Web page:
Ode to a Grecian Hitchcock in The Two Faces of January

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In 1960′s Greece, a dapper middle-aged American chap named Chester (a groggy but dashing Viggo Mortensen) on holiday with his trophy bride Colette (an effortlessly alluring Kirsten Dunst) spot a charming but suspicious young fellow (a cool Oscar Isaac) eyeing them at various locales.  Daringly, Collette confronts him while in line at a rest room and finds out he’s an American, too, and a freelance tour guide named Rydel.  Much to her husband’s chagrin, she’s invited Rydel to show them around the markets.  The audience already knows Rydel is a bit of a scam artist, pretending to haggle in Greek with the merchants for his clients and pocketing the difference in price or flim-flamming them during monetary exchanges.  After a night on the town for dinner and drinks, Chester has Rydel all figured out, though he and his wife have been thoroughly charmed by the con man’s company.  Later at their hotel, a private investigator comes searching for Chester and sets off a series of unfortunate events that leave the couple in deep trouble and turning to Rydel for help.

The Two Faces of January deals with the duplicity of human beings and the fragility of their relationships.  It’s adapted from a Patricia Highsmith novel (the author best known for creating the character of Tom Ripley) and is competently scripted and directed by first time helmer Hossein Amini (best known for his sparse and effective Drive screenplay).  With its beautiful travelogue vistas and breezy charm, it echoes the highbrow classiness of a bygone era of filmmaking…suspenseful without being salacious, intriguing without a whiff of trashiness.

Though one wouldn’t classify it as a twisty thriller, an unpredictable event about 3/4ths of the way through changes the fate of our players in chilling ways, and the aftermath is handled deftly by the cast and Amini while Alberto Iglesias’ tense music score hits all the right notes without ever coming across as a rip off of Bernard Herrmann.  It’s the composer’s best work since The Skin I Live In (Almodovar’s Hitchcock inspired sick and twisted fever dream).

As Chester, Viggo Mortensen stumbles around half-drunk, tanned and in snazzy suits, a cigarette often dangling from his lips as he grows more frustrated and paranoid, words and feelings growling underneath his musky exterior.  He comes across as an old-fashioned movie-star, someone who would’ve been perfectly at home in a Jimmy Stewart-era Hitchcock film.  As Rydel, Oscar Isaac (best known as Standard from Drive or the bearded folk singer from Inside Llewyn Davis) is almost unrecognizable, and he maneuvers effortlessly through the film as the troubled con artist who falls for Colette as a potential romantic partner and for Chester as a father-figure.  Both men get just enough background for the audience to understand them while still remaining mysterious.  As Colette, Kirsten Dunst has never been more tremblingly lovely, capturing the frustrating dichotomy of her jet-set live-style fueled by her husband’s crimes, and she does the best with the material handed her as sadly her character is given next to no back story (other than she misses New York) to explain how she ended up in this predicament.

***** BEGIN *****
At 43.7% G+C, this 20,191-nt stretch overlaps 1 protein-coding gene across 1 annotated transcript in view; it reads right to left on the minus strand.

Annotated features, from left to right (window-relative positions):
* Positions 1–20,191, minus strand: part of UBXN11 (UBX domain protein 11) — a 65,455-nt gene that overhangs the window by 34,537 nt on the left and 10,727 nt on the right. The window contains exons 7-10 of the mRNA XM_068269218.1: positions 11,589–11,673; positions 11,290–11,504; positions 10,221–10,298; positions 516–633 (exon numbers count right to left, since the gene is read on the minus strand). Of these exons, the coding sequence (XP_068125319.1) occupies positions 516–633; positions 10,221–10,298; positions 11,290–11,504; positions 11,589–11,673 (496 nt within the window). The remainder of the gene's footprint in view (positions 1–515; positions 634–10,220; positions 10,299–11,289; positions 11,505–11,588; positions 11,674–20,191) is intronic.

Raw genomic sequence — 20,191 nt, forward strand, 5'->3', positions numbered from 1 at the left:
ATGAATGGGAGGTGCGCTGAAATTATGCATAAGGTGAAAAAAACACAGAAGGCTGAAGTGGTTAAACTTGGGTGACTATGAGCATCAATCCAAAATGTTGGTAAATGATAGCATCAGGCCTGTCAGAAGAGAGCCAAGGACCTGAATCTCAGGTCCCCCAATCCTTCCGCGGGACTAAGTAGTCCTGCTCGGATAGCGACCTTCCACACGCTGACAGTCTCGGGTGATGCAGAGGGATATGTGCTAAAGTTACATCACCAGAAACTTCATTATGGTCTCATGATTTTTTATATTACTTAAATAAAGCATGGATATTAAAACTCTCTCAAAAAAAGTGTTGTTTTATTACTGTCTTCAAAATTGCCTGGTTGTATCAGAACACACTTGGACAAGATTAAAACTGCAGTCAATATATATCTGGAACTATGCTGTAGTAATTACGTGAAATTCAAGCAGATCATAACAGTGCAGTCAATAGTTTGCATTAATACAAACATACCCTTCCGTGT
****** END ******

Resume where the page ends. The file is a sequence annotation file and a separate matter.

While ultimately the plot may seem a bit thin and the characters not deeply drawn enough for great melodrama, the film has just enough of that je ne sais quoi to be fitfully entertaining.  The Two Faces of January is a damn fine throwback thriller that should charm discerning audiences who prefer a classier breed of popcorn entertainment and are too often underserved by Hollywood.

I had the pleasure of seeing it in a Dublin theater while on holiday, and here’s hoping strong word of mouth helps it find that audience when it’s released stateside later this fall.

Written by David H. Schleicher

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4 comments on “Ode to a Grecian Hitchcock in The Two Faces of January

  1. ccyager says:

    Oh, no! It won’t be here until the fall?! Well, now I have something to look forward too when the weather turns chill again, I guess…..(smile)

    I LOVE Patricia Highsmith. Haven’t read this particular book, however. She did tend to skimp on female characters — even Marge in “The Talented Mr. Ripley” isn’t terribly knowable or compelling. Highsmith, by her own account, was far more interested in the minds of sociopaths and psychopaths (as am I), so those are the characters she focused her attention on.

    This movie sounds like the kind of thriller I’d love. I’m glad to see Mortensen branching out a bit in this direction. He’s more than capable as an actor.

  2. Wow David, I didn’t know you were in Ireland! Real nice!!! Hope you write about the trip. I am particularly interested in Inglesias’s score. There seems to be a lot of reasons to see this film based on your superlative review! :)

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